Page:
From Mumbrella comes this awesome piece of work from New Zealand.
Whenever I start to wonder about the level of creativity in the advertising/marketing world, work like this reminds me how many great people are in the industry.
Sometimes a marketing concept just works. Spectacularly.
This is one of them.
At its core, the premise is simple: grant unexpected gifts.
However the scope, intricacy and scale of the operation is phenomenal.
Merry Christmas Westjet!
A sensational example of creativity matched with incredible skill and the right tools.
Being pigeonholed can actively restrict your creativity. It’s a trap!
Focus is important in creativity. It allows you to achieve, rather than wallow about in a swamp of disparate ideas. Knowing what your strengths are, knowing how to use them to their best ability, knowing how to maximise creative opportunities are all elements of focus.
However, there’s a big difference between focus and pigeonholing, and many creative types (or their bosses) forget that. Just because you focus your creativity on developing stunning artworks in one particular medium doesn’t mean that is the only area you should think creatively.
The advertising industry is ride with pigeonholed creatives.
That’s a copywriter. That’s an art director. That’s a digital specialist.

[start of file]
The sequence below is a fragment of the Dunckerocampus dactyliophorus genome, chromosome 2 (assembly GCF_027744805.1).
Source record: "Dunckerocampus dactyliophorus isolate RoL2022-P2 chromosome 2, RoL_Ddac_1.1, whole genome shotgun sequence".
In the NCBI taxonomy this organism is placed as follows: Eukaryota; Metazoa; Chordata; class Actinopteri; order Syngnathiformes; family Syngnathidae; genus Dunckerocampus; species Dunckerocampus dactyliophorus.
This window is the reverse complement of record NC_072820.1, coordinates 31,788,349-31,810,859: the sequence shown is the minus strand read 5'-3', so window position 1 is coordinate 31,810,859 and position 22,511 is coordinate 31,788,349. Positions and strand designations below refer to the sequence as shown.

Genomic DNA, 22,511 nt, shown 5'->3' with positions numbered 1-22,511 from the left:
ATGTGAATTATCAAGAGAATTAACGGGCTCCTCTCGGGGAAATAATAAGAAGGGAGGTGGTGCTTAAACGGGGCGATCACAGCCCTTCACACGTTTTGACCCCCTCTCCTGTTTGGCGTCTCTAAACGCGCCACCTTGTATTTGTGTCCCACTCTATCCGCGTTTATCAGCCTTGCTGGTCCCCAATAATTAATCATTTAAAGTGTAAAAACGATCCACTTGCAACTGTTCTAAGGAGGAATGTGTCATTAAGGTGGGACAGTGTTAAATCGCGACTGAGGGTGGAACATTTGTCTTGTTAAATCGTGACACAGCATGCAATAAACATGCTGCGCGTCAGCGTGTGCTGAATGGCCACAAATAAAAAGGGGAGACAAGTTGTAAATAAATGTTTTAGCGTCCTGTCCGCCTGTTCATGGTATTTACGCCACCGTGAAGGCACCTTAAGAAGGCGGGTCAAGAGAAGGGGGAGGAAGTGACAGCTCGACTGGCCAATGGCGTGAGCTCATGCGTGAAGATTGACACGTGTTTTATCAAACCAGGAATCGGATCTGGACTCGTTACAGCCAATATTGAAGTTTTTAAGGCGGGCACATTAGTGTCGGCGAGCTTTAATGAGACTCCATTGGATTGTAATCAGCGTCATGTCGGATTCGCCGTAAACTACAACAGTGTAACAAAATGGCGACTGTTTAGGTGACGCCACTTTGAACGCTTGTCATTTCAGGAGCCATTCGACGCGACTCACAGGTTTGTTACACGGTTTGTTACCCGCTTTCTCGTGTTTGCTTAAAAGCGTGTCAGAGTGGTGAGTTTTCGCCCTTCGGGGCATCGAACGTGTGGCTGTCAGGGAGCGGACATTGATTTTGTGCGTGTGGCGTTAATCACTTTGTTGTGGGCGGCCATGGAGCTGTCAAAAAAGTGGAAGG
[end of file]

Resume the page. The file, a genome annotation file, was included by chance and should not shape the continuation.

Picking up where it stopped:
Don’t ask the copywriter to think about integrating his words visually within a digital environment. That’s why we have individual specialists, right?
Yawn. Ok, I’m slightly exaggerating, but only slightly. I’ve dealt with many people who look at me as a specialist in my given medium, assuming I have little value in any other (there are probably a few who think i have little value in any medium, but that’s another story).
It’s a shortsighted attitude, and one that you, as a creative type, should treat very carefully. If you allow yourself to be pigeonholed too strictly, you’re actively allowing your creative output to be reduced.
Think about it. If you’re a writer and create visuals, you gain a new perspective on how words and images combine. If you’re an architect who plays an instrument, your understanding of acoustics may affect your next design. If you’re a painter who sculpts, how much better wil you understand light and shadow the next time you pick up a brush.
Of course, it seems obvious. But it’s often forgotten as we delve deeper into our own specialities. Explore creativity itself as a discipline, and please, please broaden the creative fields in which you work.